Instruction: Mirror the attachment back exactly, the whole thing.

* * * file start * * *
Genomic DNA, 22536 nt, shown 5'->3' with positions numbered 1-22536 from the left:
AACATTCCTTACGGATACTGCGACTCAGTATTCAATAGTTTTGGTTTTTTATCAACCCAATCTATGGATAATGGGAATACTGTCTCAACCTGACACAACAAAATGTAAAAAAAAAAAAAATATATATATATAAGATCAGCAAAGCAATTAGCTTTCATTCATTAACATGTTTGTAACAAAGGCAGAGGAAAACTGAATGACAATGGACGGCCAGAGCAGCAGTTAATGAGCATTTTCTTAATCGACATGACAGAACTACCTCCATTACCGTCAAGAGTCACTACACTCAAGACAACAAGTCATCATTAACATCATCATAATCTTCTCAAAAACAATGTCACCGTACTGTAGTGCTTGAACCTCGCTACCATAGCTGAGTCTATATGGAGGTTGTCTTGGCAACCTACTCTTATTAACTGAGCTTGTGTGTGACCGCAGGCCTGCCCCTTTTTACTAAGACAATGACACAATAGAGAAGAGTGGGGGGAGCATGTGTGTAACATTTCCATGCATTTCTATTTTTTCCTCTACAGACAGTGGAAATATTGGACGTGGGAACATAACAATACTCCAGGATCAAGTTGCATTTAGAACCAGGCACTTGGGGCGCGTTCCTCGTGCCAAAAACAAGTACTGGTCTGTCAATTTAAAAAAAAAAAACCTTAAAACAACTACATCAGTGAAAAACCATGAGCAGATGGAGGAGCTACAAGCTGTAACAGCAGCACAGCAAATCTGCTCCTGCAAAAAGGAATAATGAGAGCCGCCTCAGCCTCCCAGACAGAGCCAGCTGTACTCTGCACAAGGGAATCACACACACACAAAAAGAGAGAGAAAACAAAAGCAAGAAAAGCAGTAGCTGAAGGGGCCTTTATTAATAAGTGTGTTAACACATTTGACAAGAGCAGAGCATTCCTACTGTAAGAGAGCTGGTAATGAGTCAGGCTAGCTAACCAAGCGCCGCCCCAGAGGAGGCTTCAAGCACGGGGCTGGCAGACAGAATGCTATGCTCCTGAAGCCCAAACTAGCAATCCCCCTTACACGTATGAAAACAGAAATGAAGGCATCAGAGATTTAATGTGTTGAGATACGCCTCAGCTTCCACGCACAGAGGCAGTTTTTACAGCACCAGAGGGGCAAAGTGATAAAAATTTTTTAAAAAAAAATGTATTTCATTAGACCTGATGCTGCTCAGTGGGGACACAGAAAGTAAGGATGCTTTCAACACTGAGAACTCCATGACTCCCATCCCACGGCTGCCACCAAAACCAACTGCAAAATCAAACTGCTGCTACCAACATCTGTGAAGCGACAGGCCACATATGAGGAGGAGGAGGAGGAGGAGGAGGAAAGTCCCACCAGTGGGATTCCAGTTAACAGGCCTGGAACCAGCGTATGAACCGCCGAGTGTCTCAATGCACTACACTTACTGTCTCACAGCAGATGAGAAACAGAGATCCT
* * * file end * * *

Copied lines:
Genomic DNA, 22536 nt, shown 5'->3' with positions numbered 1-22536 from the left:
AACATTCCTTACGGATACTGCGACTCAGTATTCAATAGTTTTGGTTTTTTATCAACCCAATCTATGGATAATGGGAATACTGTCTCAACCTGACACAACAAAATGTAAAAAAAAAAAAAATATATATATATAAGATCAGCAAAGCAATTAGCTTTCATTCATTAACATGTTTGTAACAAAGGCAGAGGAAAACTGAATGACAATGGACGGCCAGAGCAGCAGTTAATGAGCATTTTCTTAATCGACATGACAGAACTACCTCCATTACCGTCAAGAGTCACTACACTCAAGACAACAAGTCATCATTAACATCATCATAATCTTCTCAAAAACAATGTCACCGTACTGTAGTGCTTGAACCTCGCTACCATAGCTGAGTCTATATGGAGGTTGTCTTGGCAACCTACTCTTATTAACTGAGCTTGTGTGTGACCGCAGGCCTGCCCCTTTTTACTAAGACAATGACACAATAGAGAAGAGTGGGGGGAGCATGTGTGTAACATTTCCATGCATTTCTATTTTTTCCTCTACAGACAGTGGAAATATTGGACGTGGGAACATAACAATACTCCAGGATCAAGTTGCATTTAGAACCAGGCACTTGGGGCGCGTTCCTCGTGCCAAAAACAAGTACTGGTCTGTCAATTTAAAAAAAAAAAACCTTAAAACAACTACATCAGTGAAAAACCATGAGCAGATGGAGGAGCTACAAGCTGTAACAGCAGCACAGCAAATCTGCTCCTGCAAAAAGGAATAATGAGAGCCGCCTCAGCCTCCCAGACAGAGCCAGCTGTACTCTGCACAAGGGAATCACACACACACAAAAAGAGAGAGAAAACAAAAGCAAGAAAAGCAGTAGCTGAAGGGGCCTTTATTAATAAGTGTGTTAACACATTTGACAAGAGCAGAGCATTCCTACTGTAAGAGAGCTGGTAATGAGTCAGGCTAGCTAACCAAGCGCCGCCCCAGAGGAGGCTTCAAGCACGGGGCTGGCAGACAGAATGCTATGCTCCTGAAGCCCAAACTAGCAATCCCCCTTACACGTATGAAAACAGAAATGAAGGCATCAGAGATTTAATGTGTTGAGATACGCCTCAGCTTCCACGCACAGAGGCAGTTTTTACAGCACCAGAGGGGCAAAGTGATAAAAATTTTTTAAAAAAAAATGTATTTCATTAGACCTGATGCTGCTCAGTGGGGACACAGAAAGTAAGGATGCTTTCAACACTGAGAACTCCATGACTCCCATCCCACGGCTGCCACCAAAACCAACTGCAAAATCAAACTGCTGCTACCAACATCTGTGAAGCGACAGGCCACATATGAGGAGGAGGAGGAGGAGGAGGAGGAAAGTCCCACCAGTGGGATTCCAGTTAACAGGCCTGGAACCAGCGTATGAACCGCCGAGTGTCTCAATGCACTACACTTACTGTCTCACAGCAGATGAGAAACAGAGATCCT